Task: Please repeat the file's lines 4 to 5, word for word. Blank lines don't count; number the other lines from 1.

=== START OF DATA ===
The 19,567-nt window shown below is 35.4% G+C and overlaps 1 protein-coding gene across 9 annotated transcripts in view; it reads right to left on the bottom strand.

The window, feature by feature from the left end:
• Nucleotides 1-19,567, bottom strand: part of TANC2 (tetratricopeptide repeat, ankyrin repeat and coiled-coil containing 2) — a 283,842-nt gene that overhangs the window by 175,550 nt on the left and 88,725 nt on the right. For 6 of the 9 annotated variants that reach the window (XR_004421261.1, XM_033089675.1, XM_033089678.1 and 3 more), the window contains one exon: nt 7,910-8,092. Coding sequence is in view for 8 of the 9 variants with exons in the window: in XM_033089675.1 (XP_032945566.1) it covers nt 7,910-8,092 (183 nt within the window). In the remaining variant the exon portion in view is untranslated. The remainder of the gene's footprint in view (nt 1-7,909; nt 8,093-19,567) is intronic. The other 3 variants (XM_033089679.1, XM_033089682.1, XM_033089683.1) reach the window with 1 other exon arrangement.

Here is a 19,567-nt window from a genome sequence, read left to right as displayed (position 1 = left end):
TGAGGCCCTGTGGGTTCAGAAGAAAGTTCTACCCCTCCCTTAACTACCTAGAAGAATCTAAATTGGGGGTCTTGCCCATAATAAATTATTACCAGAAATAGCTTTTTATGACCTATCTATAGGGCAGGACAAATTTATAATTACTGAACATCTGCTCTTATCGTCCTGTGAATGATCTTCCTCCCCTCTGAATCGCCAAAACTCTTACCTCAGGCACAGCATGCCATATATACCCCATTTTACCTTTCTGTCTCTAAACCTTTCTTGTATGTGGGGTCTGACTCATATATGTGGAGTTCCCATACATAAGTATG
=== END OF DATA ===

Here is a 19,567-nt window from a genome sequence, read left to right as displayed (position 1 = left end):
TGAGGCCCTGTGGGTTCAGAAGAAAGTTCTACCCCTCCCTTAACTACCTAGAAGAATCTAAATTGGGGGTCTTGCCCATAATAAATTATTACCAGAAATAGCTTTTTATGACCTATCTATAGGGCAGGACAAATTTATAATTACTGAACATCTGCTCTTATCGTCCTGTGAATGATCTTCCTCCCCTCTGAATCGCCAAAACTCTTACCTCAGGCACAGCATGCCATATATACCCCATTTTACCTTTCTGTCTCTAAACCTTTCTTGTATGTGGGGTCTGACTCATATATGTGGAGTTCCCATACATAAGTATG